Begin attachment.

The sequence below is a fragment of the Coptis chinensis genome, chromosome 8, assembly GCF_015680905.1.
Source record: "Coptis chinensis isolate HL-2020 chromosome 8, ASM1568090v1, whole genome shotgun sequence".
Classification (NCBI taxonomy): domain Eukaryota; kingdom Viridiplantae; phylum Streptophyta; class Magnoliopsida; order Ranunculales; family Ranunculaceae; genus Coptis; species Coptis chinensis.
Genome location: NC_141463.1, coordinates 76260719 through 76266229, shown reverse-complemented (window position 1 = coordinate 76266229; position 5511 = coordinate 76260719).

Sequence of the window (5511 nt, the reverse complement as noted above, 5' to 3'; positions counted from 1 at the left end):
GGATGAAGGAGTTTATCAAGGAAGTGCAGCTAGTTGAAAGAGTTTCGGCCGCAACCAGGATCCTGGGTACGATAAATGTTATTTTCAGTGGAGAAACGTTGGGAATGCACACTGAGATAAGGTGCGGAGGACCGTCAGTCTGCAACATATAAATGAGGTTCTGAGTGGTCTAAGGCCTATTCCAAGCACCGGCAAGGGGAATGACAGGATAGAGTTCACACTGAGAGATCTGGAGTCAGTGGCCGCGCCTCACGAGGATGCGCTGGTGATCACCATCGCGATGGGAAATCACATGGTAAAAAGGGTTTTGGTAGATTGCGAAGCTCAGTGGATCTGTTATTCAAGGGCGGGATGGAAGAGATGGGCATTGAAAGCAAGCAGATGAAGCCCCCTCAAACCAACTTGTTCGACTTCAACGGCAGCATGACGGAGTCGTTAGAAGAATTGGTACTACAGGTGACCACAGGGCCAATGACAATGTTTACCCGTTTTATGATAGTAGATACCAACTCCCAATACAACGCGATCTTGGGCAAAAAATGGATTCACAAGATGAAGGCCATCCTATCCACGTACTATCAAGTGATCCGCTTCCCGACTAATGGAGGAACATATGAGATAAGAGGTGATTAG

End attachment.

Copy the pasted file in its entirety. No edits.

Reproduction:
The sequence below is a fragment of the Coptis chinensis genome, chromosome 8, assembly GCF_015680905.1.
Source record: "Coptis chinensis isolate HL-2020 chromosome 8, ASM1568090v1, whole genome shotgun sequence".
Classification (NCBI taxonomy): domain Eukaryota; kingdom Viridiplantae; phylum Streptophyta; class Magnoliopsida; order Ranunculales; family Ranunculaceae; genus Coptis; species Coptis chinensis.
Genome location: NC_141463.1, coordinates 76260719 through 76266229, shown reverse-complemented (window position 1 = coordinate 76266229; position 5511 = coordinate 76260719).

Sequence of the window (5511 nt, the reverse complement as noted above, 5' to 3'; positions counted from 1 at the left end):
GGATGAAGGAGTTTATCAAGGAAGTGCAGCTAGTTGAAAGAGTTTCGGCCGCAACCAGGATCCTGGGTACGATAAATGTTATTTTCAGTGGAGAAACGTTGGGAATGCACACTGAGATAAGGTGCGGAGGACCGTCAGTCTGCAACATATAAATGAGGTTCTGAGTGGTCTAAGGCCTATTCCAAGCACCGGCAAGGGGAATGACAGGATAGAGTTCACACTGAGAGATCTGGAGTCAGTGGCCGCGCCTCACGAGGATGCGCTGGTGATCACCATCGCGATGGGAAATCACATGGTAAAAAGGGTTTTGGTAGATTGCGAAGCTCAGTGGATCTGTTATTCAAGGGCGGGATGGAAGAGATGGGCATTGAAAGCAAGCAGATGAAGCCCCCTCAAACCAACTTGTTCGACTTCAACGGCAGCATGACGGAGTCGTTAGAAGAATTGGTACTACAGGTGACCACAGGGCCAATGACAATGTTTACCCGTTTTATGATAGTAGATACCAACTCCCAATACAACGCGATCTTGGGCAAAAAATGGATTCACAAGATGAAGGCCATCCTATCCACGTACTATCAAGTGATCCGCTTCCCGACTAATGGAGGAACATATGAGATAAGAGGTGATTAG